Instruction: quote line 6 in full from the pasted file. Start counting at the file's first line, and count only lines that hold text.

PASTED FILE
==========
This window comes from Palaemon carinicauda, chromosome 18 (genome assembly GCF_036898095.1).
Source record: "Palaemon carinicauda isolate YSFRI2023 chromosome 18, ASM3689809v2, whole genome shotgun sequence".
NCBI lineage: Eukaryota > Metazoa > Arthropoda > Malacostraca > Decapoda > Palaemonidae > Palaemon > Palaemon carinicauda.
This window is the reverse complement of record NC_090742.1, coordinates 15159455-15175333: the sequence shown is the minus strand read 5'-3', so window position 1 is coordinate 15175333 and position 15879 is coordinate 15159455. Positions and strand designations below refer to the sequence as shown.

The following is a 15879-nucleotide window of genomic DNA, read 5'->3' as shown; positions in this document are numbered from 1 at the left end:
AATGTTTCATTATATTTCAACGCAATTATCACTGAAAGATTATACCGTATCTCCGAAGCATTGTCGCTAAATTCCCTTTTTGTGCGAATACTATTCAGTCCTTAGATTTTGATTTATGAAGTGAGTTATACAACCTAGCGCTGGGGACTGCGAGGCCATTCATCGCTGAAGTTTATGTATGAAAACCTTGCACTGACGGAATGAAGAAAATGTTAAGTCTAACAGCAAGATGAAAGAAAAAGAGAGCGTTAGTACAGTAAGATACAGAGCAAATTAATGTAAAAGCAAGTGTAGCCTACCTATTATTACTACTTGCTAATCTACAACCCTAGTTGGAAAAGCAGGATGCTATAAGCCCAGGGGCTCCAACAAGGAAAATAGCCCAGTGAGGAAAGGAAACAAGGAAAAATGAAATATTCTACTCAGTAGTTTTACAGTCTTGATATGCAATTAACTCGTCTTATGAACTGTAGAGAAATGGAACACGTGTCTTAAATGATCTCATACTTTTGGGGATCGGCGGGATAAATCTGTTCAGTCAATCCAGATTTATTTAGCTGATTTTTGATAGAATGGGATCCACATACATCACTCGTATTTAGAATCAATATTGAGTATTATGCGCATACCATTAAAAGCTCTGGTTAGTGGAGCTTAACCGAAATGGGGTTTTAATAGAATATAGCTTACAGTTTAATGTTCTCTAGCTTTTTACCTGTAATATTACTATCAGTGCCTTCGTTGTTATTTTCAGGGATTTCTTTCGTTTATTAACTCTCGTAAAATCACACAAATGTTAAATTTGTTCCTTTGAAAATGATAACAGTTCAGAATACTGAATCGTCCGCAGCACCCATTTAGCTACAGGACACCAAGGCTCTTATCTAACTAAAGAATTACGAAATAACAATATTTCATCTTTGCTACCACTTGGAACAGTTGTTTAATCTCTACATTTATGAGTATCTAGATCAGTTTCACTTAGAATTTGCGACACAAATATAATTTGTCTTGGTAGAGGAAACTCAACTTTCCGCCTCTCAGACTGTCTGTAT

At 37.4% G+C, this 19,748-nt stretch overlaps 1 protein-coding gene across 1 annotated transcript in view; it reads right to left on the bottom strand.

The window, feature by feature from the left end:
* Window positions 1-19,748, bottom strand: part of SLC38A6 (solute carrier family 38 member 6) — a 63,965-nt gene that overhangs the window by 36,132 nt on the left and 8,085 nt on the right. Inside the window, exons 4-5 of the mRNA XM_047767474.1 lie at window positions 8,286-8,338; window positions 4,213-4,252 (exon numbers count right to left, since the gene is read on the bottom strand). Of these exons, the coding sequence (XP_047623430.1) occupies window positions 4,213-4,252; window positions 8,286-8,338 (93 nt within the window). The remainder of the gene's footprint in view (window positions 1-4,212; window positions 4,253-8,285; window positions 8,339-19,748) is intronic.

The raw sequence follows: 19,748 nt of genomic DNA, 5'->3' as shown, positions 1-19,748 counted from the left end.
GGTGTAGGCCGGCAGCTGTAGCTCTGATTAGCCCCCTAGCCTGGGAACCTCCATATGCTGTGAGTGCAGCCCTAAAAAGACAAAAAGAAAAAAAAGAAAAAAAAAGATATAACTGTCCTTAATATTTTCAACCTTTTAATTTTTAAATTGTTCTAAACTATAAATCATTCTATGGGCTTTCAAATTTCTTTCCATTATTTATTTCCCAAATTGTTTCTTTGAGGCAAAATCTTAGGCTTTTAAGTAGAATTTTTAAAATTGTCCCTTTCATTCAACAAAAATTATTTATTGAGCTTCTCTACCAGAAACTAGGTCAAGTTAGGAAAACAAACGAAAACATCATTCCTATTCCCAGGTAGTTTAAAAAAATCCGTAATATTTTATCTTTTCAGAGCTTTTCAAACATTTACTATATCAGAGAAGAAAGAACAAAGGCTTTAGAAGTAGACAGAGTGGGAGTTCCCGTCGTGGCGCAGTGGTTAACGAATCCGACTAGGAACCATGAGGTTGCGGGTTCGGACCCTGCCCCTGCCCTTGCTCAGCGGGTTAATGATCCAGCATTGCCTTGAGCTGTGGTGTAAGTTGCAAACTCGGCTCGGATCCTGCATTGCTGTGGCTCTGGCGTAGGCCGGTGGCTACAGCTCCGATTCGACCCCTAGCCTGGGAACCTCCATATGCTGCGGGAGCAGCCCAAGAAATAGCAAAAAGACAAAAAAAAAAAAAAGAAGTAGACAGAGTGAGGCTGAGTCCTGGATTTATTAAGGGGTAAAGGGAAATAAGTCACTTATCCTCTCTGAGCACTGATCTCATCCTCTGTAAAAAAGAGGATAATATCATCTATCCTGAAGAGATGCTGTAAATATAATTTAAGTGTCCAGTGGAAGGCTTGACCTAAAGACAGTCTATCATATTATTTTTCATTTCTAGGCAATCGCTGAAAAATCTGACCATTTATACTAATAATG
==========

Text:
AATGTTTCATTATATTTCAACGCAATTATCACTGAAAGATTATACCGTATCTCCGAAGCATTGTCGCTAAATTCCCTTTTTGTGCGAATACTATTCAGTCCTTAGATTTTGATTTATGAAGTGAGTTATACAACCTAGCGCTGGGGACTGCGAGGCCATTCATCGCTGAAGTTTATGTATGAAAACCTTGCACTGACGGAATGAAGAAAATGTTAAGTCTAACAGCAAGATGAAAGAAAAAGAGAGCGTTAGTACAGTAAGATACAGAGCAAATTAATGTAAAAGCAAGTGTAGCCTACCTATTATTACTACTTGCTAATCTACAACCCTAGTTGGAAAAGCAGGATGCTATAAGCCCAGGGGCTCCAACAAGGAAAATAGCCCAGTGAGGAAAGGAAACAAGGAAAAATGAAATATTCTACTCAGTAGTTTTACAGTCTTGATATGCAATTAACTCGTCTTATGAACTGTAGAGAAATGGAACACGTGTCTTAAATGATCTCATACTTTTGGGGATCGGCGGGATAAATCTGTTCAGTCAATCCAGATTTATTTAGCTGATTTTTGATAGAATGGGATCCACATACATCACTCGTATTTAGAATCAATATTGAGTATTATGCGCATACCATTAAAAGCTCTGGTTAGTGGAGCTTAACCGAAATGGGGTTTTAATAGAATATAGCTTACAGTTTAATGTTCTCTAGCTTTTTACCTGTAATATTACTATCAGTGCCTTCGTTGTTATTTTCAGGGATTTCTTTCGTTTATTAACTCTCGTAAAATCACACAAATGTTAAATTTGTTCCTTTGAAAATGATAACAGTTCAGAATACTGAATCGTCCGCAGCACCCATTTAGCTACAGGACACCAAGGCTCTTATCTAACTAAAGAATTACGAAATAACAATATTTCATCTTTGCTACCACTTGGAACAGTTGTTTAATCTCTACATTTATGAGTATCTAGATCAGTTTCACTTAGAATTTGCGACACAAATATAATTTGTCTTGGTAGAGGAAACTCAACTTTCCGCCTCTCAGACTGTCTGTAT